Fay J's CAMPOUT: Like MTM said, "Its suddenly all worthwhile!!!"
|by Fay Jacobs|
After a hectic week of packing and shlepping, I arrived in Rehoboth more convinced than ever that I got out of DC just in time.
Between the government agonizing over ground troops no, not for Kosovo, for the Tidal Basin to catch the bucky beaver chomping down the historic cherry trees, and the Washington Post carrying front page coverage of Fabio getting whacked in the schnozz by a low flying goose, its been too weird to believe.
Did you catch the Fabio thing? The infamous romantic coverboy was dressed like Adonis and riding the lead car to inaugurate a new rollercoaster. Everything was ducky until the Fab must have closed his eyes in terror, because he never saw this humongous kamikaze goose heading for his face. The cover photo of Fabios bloody beak was not Mr. "I Cant Believe Its Not Butters" finest moment.
But if that wasnt disgusting enough, during my office farewell party, in the midst of wine and cheese, a pre-pubescent roller blader sidled up to the party rooms plate glass window and, while executing a triple salchow, mooned the entire crowd.
We howled. When we announced what wed just seen to folks whose upended wine glasses obscured the view, they didnt believe us. Fortunately our credibility was saved by the great big tush print on the window. The FBI could have dusted it for, if youll excuse the expression, a perfect ahole..
As vivid a farewell as the moonie was, the sign outside the office was even better. My colleagues thoughtfully installed the letters "Farewell, FayThanks for the Memories" on one side of the sign, but blushed when they were reminded that the backside said "Get rid of bulk trash this Saturday." Yup. I was outta there.
So I arrived in Rehoboth on Sunday, April 11, no longer just a weekender, and a mere nights sleep away from my first new job in 17 years. As I tried to relax, channel surfing to keep myself company, it was no small irony that I stumbled upon the very first episode of The Mary Tyler Moore Show. I fell asleep watching Mary greet her new boss ("But Mr. Grant."), new neighbors Rhoda and Phyllis, and totally new surroundings. I empathized.
Let me tell you, from the instant my alarm clock went off, things were gloriously different. In the hour I used to spend commutingpouring coffee down my suit jacket, enduring public radio fundraising, and fighting road rageI went to the gym, got a paper at Browseabout and had coffee with my buds at Dream Caf. Life was wonderful.
In fact, my new job seems to be wonderful, too. One of the things that attracted me to the position was the prospect of a one-person office. No more football pools, office politics, or staggered lunch hours. If I want to gossip around the water cooler I just grab the Britta jug and talk to myself.
Of course, being seriously hardware-challenged (I know, it hardly seems fair, considering my lesbian credentials), the downside of office solohood is having nobody to call when machinery goes berserk.
Lest my new employers pale, let me assure them that Im quite competent in the skills they sought at the interview. Im just an office equipment klutz.
Like it took me three days to figure out that the printer wouldnt print because somebody had helped themselves to the printer cable. Once I leapt that hurdle, we had Nightmare on Lake Avenue IIthe paper jam. The machine is beeping and some cartoon geek on the computer screen is hollering commands. When I manage to liberate the shards of crinkled vellum, half a ream of paper shoots over the room. Suddenly Im Lucille Ball at the chocolate factory, running around the desk and screaming for Ethel Mertz.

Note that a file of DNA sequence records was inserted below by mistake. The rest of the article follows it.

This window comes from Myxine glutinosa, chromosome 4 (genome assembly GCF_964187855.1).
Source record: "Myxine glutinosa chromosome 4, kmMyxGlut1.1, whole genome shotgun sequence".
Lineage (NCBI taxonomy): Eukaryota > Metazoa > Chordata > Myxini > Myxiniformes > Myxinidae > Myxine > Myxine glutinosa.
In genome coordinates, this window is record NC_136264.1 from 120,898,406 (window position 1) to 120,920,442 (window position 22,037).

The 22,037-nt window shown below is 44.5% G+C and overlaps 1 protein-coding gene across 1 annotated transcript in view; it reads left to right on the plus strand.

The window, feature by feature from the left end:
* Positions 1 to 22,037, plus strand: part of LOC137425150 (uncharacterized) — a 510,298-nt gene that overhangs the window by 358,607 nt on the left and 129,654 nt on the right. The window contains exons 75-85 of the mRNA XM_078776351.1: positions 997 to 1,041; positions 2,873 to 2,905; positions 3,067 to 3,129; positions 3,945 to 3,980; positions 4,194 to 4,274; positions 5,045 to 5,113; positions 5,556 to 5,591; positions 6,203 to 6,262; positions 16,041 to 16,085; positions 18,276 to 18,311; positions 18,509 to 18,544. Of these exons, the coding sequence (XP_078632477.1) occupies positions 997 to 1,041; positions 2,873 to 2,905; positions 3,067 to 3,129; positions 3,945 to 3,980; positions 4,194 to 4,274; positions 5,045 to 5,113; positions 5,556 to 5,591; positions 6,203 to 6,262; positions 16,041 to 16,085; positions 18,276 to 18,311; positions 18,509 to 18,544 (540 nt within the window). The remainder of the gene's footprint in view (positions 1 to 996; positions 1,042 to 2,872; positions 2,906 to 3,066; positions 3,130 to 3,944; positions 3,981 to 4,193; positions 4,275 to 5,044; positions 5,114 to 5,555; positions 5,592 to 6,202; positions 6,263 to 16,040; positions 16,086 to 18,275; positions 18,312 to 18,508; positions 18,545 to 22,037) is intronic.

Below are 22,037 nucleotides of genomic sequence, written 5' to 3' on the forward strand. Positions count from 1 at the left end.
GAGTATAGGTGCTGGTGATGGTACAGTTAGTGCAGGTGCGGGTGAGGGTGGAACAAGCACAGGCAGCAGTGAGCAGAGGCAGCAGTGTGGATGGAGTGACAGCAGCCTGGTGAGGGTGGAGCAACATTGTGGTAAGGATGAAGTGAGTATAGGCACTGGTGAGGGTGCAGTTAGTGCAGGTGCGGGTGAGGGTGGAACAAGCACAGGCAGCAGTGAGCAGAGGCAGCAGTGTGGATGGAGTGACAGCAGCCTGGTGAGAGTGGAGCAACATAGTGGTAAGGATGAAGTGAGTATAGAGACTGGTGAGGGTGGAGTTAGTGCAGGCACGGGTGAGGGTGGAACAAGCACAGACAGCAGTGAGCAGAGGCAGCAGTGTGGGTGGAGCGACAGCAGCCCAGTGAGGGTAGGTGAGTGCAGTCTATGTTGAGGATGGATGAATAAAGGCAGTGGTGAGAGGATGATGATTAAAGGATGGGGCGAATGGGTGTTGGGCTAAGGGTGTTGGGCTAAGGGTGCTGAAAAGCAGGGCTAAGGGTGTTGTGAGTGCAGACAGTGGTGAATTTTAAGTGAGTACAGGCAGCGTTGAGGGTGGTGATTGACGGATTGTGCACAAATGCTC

Meanwhile the phone rings. "Hello? Hello????" Nobody there. Im thinking I got dissed by a heavy breather when I realize it wasnt the phone, it was the fax. Great. Another machine I flunked. Which is probably good. Otherwise, I might have been tempted, as Murphy Brown once did, to fax my chest to the West Coast. Luckily, it was an incoming.
But the crowning glory of my first week came when I almost locked myself in the bathroom. Actually, I did lock myself in the bathroom, but only for a minute. While the office is in a cute little house, its an old little house. One day I went into the bathroom closed the door and the door handle fell off. Oh good. Trapped. Now heres a serious downside to the single-person office.
First I panicked, eyed the window and wondered if Id be able to shinny out without either killing myself or landing onto page one of the Coast Press. By this time I started to laugh and then, fortunately for me and local newspaper readers, I figured out that I could jiggle the lock open by sticking my pinky finger into where the door handle used to be.
When my friend Mr. Film Fest heard the tale, he said it was too bad I wasnt trapped longer as he would have loved to read that column. Thanks a lot.
Ive been flying solo almost three weeks now and Ive started to leave little notes around the office"Put letterhead in printer upside down, stupid!" and " Fax originals face down, moron!!!!" Luckily, we dont have a shredder or my clothes would look like costumes from Les Miserables.
Having negotiated this uneasy truce with my mechanical staff, Im really settling into my new job and new hometown. Ive checked out the Super G, experienced $2 taco night at Arenas, did the half-price pasta thing last Monday at Cloud 9, studied the new natural wood boardwalk benches vs. the original white ones (I vote for white), got in on "free cone day" at Ben & Jerrys, and generally enjoyed the heck out of myself. I think Ill take my rainbow embroidered baseball cap up to the boardwalk, stand on Rehoboth Avenue , toss the hat up into the air and listen for Mary Tyler Moores "Youre gonna make it after all!" theme song.
And Mary didnt even have free ice cream cone day at Ben & Jerrys.
LETTERS From CAMP Rehoboth, Vol. 9, No. 4, May 7, 1999